G7, PwC and the leadership complexity challenge
There’s no denying which two big stories have dominated the headlines this week from an ESG perspective.
The gathering of the G7 countries’ leaders in Cornwall last weekend, and in particular their focus on commitments for aiding global recovery from the pandemic and tackling the effects of climate change, was always going to drive media scrutiny. Equally predictably, perhaps, was that while welcoming certain moves, activists would decry the promises as falling well short of what’s required.
In many of the write-ups, the UK playing the lead role amongst the G7 in being a ‘first mover’ on change became the focus. In one case, the focus was on the summit offering nothing new, rather than not enough. And of course, Boris Johnson’s taking of a plane from London to Cornwall was always going to get some extra attention.
What were the take-aways? Well, solidarity and commitment of course, but from an ESG perspective, little that businesses don’t already know, and aren’t already focused on.
Soon after though came the news that PwC would seek to expand its global workforce by a fairly eye-watering 100,000 people, in a projected $12 billon investment in meeting the demand for ESG-related advice.
Whereas to date much of the company’s work has been focused on reporting frameworks, the intention is to embed ESG factors much more broadly in its work for clients, according to Reuters.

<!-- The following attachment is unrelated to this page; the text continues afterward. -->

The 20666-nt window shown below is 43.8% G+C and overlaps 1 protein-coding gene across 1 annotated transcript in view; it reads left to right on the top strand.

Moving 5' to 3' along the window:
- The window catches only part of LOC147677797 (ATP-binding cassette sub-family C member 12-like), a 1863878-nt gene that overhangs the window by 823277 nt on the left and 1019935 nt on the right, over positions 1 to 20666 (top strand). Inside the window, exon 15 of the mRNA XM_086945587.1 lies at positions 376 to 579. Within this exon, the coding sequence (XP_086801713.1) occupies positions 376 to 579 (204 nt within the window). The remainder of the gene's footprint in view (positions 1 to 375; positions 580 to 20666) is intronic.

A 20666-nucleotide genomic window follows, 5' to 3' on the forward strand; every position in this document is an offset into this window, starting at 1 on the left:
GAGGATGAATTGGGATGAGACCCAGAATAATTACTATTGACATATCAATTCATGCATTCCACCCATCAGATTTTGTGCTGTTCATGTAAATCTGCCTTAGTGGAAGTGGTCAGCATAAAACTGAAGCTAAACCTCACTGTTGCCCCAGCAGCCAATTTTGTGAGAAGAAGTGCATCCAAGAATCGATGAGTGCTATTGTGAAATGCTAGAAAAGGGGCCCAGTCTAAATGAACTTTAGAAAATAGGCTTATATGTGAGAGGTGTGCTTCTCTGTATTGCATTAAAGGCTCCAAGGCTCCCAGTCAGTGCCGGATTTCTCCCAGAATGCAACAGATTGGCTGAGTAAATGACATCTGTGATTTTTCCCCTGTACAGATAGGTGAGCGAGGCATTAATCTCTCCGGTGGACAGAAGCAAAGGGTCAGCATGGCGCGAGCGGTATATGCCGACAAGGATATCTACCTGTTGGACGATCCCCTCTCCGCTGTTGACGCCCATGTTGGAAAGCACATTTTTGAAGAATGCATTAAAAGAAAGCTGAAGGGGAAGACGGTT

It’s a huge commitment, and signifies the scale of the challenge businesses face in transforming, and how the focus on it only stands to grow.
If anything then, the summary is that ESG has become a highly-complex challenge for business leaders. You may say they already know that and it always has been, but the sheer scale of the challenge was underlined on an Oxford Saïd Business School webinar yesterday on Building a Better Economic System.
While the case was made for legal reform that makes broad stakeholder interests a mandatory aspect of running a business, and better alignment between the law, government policy, stakeholders and shareholders, the overriding points were about confusion and complexity.
Confusion in that reporting on performance against different types of ESG framework was ultimately highly confusing for a business’s investors. And complex in that for leaders, being able to satisfy those multiple needs, ensure understanding of transformation strategy and embed meaningful change throughout the business was complex because of the breadth and depth of the understanding.
Success against ESG parameters would need to be “built around a new code” that reflected all stakeholder interests, rather than being rooted in an original ‘code’ that served only shareholders, the audience heard.
And from a communications perspective, leaders would increasingly find themselves having to listen harder, and gain a more detailed understanding of their stakeholders.
The ESG News Review is written by Steve Earl, a Partner at BOLDT.
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